I think the main reason we still have the penny in circulation (and the nickel, for that matter – it’s currently in the same fiscally-irresponsible boat) is that the federal and state gov’t is unwilling to tax us at 10% for fear there would be riots in the street. Pennies make them able to slip a 7.5% sales tax on people and we just shrug and take it. One day I hope we all wake up. I’d happily pay a Fair Tax of 10%!

  11. 18

    David C. says

    If I was manufacturing something that cost me nearly two times what I could sell it for, I would shut that production line down so fast it would cause whiplash. But then, when has logic ever stopped the government from having a good time.

    It is way past bedtime for the penny. (Just my two cents worth.)

  12. 19

    Mindimoo says

    Australia took their 1 and 2 cent coins out of circulation in 1992. Both coins were 97% copper, an expensive metal. You can get good cash for copper at metal recyclers. I’m not sure what zinc is worth but perhaps those hoarding their pennies in the US could take them to a metal recycler and get more than what they’re worth there. Just a thought. : )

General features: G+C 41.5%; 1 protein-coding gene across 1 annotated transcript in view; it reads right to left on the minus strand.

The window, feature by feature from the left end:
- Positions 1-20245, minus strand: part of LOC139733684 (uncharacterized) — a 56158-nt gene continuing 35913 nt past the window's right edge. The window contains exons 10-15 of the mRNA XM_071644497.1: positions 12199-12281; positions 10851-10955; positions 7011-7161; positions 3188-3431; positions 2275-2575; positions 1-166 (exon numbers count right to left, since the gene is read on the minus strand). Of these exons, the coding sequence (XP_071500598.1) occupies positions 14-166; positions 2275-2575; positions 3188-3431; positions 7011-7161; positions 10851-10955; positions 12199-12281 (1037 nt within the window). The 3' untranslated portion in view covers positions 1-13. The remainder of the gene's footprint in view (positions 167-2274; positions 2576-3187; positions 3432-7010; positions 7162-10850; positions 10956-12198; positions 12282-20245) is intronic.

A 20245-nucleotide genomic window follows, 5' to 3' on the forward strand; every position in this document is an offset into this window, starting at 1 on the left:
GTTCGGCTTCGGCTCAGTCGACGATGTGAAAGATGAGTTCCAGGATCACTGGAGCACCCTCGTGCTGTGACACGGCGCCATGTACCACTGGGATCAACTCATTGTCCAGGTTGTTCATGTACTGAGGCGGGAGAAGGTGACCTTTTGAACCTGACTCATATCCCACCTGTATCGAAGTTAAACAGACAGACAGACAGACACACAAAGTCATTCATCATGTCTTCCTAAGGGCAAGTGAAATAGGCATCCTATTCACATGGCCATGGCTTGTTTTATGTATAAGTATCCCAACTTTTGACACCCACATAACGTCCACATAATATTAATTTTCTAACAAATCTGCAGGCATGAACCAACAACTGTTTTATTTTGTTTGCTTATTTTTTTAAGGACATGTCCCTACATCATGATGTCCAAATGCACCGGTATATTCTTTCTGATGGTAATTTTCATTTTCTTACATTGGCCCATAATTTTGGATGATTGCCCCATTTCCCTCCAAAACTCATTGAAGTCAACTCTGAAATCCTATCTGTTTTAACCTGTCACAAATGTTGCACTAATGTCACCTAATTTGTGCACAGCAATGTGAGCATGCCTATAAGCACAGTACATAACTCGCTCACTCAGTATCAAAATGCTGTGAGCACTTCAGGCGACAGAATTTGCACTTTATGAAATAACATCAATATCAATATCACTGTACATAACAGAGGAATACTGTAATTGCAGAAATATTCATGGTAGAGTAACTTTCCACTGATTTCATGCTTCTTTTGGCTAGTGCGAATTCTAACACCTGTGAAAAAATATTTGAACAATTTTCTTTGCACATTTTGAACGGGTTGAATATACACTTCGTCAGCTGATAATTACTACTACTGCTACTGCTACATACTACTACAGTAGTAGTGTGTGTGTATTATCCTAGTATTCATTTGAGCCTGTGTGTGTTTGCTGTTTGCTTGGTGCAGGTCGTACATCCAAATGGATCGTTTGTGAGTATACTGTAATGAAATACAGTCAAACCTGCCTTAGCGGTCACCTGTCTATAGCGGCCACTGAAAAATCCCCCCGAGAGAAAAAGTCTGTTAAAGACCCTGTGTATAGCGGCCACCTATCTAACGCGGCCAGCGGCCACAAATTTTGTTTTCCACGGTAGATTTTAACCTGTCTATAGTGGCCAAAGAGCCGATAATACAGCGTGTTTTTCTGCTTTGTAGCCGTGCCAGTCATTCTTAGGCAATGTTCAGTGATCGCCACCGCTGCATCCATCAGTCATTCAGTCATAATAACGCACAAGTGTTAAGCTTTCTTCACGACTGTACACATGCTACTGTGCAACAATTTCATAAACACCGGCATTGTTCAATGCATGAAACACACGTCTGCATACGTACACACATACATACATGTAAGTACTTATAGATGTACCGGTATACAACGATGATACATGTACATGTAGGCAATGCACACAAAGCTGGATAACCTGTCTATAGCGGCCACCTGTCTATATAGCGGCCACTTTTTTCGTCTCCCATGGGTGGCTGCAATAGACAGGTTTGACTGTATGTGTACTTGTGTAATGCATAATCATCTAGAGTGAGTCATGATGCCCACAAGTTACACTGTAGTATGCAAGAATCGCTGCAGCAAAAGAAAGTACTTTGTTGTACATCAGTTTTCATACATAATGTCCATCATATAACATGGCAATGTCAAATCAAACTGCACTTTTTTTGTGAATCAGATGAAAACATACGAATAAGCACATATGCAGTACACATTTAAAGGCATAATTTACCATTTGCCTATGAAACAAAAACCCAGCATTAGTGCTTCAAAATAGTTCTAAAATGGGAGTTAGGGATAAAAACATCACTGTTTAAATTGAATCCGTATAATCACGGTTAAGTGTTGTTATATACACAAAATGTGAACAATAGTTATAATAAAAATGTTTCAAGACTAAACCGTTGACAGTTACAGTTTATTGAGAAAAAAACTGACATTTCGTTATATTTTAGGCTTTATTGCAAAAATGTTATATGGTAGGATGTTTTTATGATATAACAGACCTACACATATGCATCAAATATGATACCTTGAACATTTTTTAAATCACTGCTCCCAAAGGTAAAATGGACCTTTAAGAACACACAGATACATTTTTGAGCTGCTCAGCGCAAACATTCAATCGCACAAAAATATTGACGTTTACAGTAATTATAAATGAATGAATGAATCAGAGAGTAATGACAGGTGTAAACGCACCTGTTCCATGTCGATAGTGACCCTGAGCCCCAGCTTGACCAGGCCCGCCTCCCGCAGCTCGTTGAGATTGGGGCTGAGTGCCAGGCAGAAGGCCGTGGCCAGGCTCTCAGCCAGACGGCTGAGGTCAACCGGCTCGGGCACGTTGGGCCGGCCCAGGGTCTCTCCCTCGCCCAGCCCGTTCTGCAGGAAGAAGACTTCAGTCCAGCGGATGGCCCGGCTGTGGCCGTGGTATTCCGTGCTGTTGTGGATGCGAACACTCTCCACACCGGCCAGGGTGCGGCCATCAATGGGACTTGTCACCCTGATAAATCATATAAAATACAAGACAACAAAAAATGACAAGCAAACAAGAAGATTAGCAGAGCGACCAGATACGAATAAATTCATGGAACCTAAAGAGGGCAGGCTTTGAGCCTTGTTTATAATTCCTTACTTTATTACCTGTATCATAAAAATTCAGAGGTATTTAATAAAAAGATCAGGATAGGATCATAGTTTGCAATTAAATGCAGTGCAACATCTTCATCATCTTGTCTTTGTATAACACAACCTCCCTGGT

13. 22

    Olivia says

    I understand the metal in pre 1984 pennies are worth double their face value. Once they go out of circulation you might be able to get their value as scrap metal in other currency. If our money is worth anything by then. Being a packrat sentimentalist, I like pennies. Being a tightwad, I agree with your assessment, there’s no sense in making something that costs more to produce than what it’s worth. I do not doubt postage and sales tax will increase to something divisible by a nickel once the penny is removed from circulation.

    • 23

      Len Penzo says

      … And it’s not just the penny that costs more to produce than it’s actually worth, Olivia. The nickel is an even bigger money-loser for the US Treasury. Last year it cost 9.4 cents to make one!

  14. 24

    MaryAnn says

    I hoard pennies, especially the pre-1981 ones or their copper content. think the metal is worth more than the actual one cent value. Heck, even the newer pennies and nickels- the metal is worth more than the currency value.
    My grandparents and my parents always saved change in coffee cans and gave it to us and it really added up! Plus- the coins could make for good bartering during the Armageddon!